maintenance, and distribution of
Remember, those are the T cells and B cells essential for
Organs of the Lymphatic
The organs of the Lymphatic System include:
How does the Lymphatic
More fluid is delivered to tissues than can be
The Lymphatic System’s circulatory network
returns this fluid to the blood stream.
On the way to the major collecting ducts,
pathogens are filtered at stops such as the spleen
and lymph nodes
Lymphocytes, produced in the organs of the
lymphatic system, freely flow through this circuit
Formation of Lymphocytes
Two different types are produced in the bone
One type stays there, the other migrates to the
thymus to mature, separated from the blood.
When they have completed maturing they return
to the bone marrow and lymphoid tissues and
organs, such as the spleen.
All lymphoid organs are separated from the
surrounding tissues by a fibrous connective tissue
What is lymph?
A thin, watery fluid originating in organs and tissues
of the body.
It circulates through the lymphatic vessels and is
filtered by the lymph nodes.
It enters the blood stream at the junction of the
internal jugular and subclavian veins.
Flow of Lymph
Small Lymphatic Vessels
Superficial and Deep Lymphatics
Major Lymph Collecting Ducts
The Filtering Process
Lymph nodes – Purify lymph before it returns to the
venous circulation. 99% of the antigens are
A T cell may spend 20 hours in a lymph node.
A B cell may spend 30 hours in a lymph node.
Other organs of the
Thymus – the thymus provides a place for
lymphocytes to mature, separated from the
The thymus also produces several hormones that
are important to the development and
maintenance of a normal immune system.
Other Organs of the
Spleen – Has the largest collection of lymphoid
tissue in the body and does for blood what lymph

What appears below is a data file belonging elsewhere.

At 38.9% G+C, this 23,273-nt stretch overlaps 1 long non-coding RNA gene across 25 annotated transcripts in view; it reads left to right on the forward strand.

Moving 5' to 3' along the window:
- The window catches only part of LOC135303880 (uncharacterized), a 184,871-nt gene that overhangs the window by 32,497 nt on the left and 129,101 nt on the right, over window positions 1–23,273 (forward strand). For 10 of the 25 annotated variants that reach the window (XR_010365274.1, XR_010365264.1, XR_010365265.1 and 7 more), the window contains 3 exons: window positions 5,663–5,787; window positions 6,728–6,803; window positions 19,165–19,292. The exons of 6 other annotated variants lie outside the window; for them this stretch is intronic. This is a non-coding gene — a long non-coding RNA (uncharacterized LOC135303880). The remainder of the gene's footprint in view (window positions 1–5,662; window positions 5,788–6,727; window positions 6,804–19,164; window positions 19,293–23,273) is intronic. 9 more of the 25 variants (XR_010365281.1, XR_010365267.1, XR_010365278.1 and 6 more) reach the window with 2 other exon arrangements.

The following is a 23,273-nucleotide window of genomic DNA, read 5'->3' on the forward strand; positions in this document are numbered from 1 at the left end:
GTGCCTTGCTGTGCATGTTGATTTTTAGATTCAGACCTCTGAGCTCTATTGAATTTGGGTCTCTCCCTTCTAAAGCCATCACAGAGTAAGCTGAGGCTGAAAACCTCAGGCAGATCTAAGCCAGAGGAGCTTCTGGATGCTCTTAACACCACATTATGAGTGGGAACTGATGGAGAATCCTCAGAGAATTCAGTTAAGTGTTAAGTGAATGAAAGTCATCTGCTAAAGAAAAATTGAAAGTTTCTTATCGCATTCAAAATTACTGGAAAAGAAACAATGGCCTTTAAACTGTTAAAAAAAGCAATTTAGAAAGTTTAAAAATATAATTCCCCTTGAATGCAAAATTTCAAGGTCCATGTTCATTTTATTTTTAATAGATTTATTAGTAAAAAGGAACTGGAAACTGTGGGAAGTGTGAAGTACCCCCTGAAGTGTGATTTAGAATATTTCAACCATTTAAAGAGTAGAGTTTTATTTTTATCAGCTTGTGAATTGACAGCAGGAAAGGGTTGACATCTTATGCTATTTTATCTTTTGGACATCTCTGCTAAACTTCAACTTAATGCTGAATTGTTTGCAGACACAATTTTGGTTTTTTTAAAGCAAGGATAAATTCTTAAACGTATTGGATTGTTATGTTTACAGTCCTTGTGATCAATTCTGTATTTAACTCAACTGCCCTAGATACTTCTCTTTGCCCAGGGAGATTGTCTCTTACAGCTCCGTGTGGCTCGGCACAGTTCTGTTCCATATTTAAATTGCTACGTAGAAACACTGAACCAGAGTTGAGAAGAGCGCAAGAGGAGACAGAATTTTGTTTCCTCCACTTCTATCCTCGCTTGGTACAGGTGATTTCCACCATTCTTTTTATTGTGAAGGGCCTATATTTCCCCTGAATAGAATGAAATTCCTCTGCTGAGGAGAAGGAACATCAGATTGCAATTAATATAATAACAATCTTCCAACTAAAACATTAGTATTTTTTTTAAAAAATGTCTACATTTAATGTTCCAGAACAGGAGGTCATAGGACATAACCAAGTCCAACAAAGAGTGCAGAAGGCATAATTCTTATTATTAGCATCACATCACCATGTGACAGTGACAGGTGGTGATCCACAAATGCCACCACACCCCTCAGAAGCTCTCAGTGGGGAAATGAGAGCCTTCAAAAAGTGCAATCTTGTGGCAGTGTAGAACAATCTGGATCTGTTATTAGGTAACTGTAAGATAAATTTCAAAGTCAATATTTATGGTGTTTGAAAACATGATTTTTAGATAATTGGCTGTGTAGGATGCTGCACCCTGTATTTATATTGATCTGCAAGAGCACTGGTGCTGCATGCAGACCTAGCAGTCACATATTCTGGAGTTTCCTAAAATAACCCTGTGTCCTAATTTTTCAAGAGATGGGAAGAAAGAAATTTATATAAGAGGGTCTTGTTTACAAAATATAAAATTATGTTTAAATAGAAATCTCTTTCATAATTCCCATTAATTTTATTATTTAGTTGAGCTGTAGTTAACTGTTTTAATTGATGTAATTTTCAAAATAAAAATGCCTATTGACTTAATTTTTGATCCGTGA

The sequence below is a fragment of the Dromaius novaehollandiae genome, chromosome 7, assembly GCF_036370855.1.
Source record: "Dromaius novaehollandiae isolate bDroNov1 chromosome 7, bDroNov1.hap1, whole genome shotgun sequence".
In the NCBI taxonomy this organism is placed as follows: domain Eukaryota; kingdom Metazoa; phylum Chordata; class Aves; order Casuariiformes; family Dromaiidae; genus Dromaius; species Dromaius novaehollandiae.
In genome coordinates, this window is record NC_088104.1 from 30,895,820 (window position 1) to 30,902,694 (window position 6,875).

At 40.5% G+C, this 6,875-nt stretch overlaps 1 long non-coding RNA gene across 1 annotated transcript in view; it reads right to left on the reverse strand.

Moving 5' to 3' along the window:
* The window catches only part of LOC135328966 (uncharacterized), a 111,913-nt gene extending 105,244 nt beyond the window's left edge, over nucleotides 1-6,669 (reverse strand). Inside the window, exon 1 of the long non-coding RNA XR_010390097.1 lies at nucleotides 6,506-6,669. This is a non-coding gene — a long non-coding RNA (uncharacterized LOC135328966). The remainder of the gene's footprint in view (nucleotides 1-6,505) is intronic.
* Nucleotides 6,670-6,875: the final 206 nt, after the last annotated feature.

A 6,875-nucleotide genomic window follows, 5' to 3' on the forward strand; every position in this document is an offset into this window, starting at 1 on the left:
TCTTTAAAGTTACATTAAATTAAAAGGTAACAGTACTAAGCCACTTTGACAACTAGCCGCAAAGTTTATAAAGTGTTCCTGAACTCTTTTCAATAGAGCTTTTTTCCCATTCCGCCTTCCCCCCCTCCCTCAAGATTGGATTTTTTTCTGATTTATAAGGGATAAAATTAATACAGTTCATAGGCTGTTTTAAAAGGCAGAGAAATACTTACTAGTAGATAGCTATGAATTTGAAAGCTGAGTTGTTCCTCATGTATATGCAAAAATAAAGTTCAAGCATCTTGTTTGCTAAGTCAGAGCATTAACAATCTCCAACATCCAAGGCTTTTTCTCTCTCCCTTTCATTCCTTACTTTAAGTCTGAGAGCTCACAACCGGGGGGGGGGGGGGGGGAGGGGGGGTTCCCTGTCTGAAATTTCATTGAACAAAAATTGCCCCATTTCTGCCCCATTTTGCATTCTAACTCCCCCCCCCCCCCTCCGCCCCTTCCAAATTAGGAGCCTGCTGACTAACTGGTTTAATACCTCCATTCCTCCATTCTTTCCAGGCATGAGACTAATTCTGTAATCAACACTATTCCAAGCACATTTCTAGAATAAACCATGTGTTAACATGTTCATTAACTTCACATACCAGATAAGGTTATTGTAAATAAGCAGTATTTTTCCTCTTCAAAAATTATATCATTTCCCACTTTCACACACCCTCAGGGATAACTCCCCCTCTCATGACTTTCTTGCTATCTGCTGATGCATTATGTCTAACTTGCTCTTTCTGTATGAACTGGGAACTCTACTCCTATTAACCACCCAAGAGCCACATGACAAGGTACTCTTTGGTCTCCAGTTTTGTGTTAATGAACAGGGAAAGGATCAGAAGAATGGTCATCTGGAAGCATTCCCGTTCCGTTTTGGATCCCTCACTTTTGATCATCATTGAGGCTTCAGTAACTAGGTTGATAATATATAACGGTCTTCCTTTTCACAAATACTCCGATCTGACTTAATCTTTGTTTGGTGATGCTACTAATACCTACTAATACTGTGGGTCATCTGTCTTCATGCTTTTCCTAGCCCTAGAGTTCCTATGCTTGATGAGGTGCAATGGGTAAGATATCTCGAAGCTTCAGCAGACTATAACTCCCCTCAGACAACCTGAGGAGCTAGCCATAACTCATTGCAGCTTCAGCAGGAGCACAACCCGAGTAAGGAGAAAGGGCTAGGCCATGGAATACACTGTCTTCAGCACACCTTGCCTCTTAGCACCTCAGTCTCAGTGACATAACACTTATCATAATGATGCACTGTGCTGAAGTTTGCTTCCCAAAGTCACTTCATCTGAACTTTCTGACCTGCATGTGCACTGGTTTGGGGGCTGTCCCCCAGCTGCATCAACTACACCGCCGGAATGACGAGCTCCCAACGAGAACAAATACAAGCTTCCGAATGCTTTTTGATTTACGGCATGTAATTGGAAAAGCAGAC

nodes do for lymph.
-removal of abnormal blood cells and
-storage of iron from recycled red blood cells
-initiation of immune response by B and T
in response to circulating antigens.
Diseases of Immunity
Human Immunodeficiency Virus
Pathology of HIV
Depletes Helper T cells
Circulating antibodies also decrease, and cell
mediated immunity is reduced. (As a result
pathogens that are usually harmless create
The surplus in suppressor T cells as Helper T cells die
turns off the normal immune response.
Immune surveillance is also decreased, increasing
Stages of HIV
Large amounts of the virus
are being reproduced in the
HIV reproduces at
low levels, but is still
Helper T cell count
falls to dangerously
Usually occurs within 2-4
weeks of infection
It is still possible to
transmit the virus
After rapid Helper T cell
destruction, immune system
kicks in and body returns to
a viral set point.
This period may last
8 years or longer.
At this stage the
immune system is
infections are likely.
Survival is typically 3
years with AIDS. It is
only 1 year with an
Surprising HIV Facts
Virus enters the body under clever camouflage,
cloaked in sugar molecules.
There are different strains of the virus, some more
deadly than others.
34 million people are living with HIV today.
Transmission to a fetus from the mother is now
considered entirely avoidable with medication.
A quarter of AIDS deaths are from TB
Innocent Kingsely Asogwa
Jefferey C. Pommerville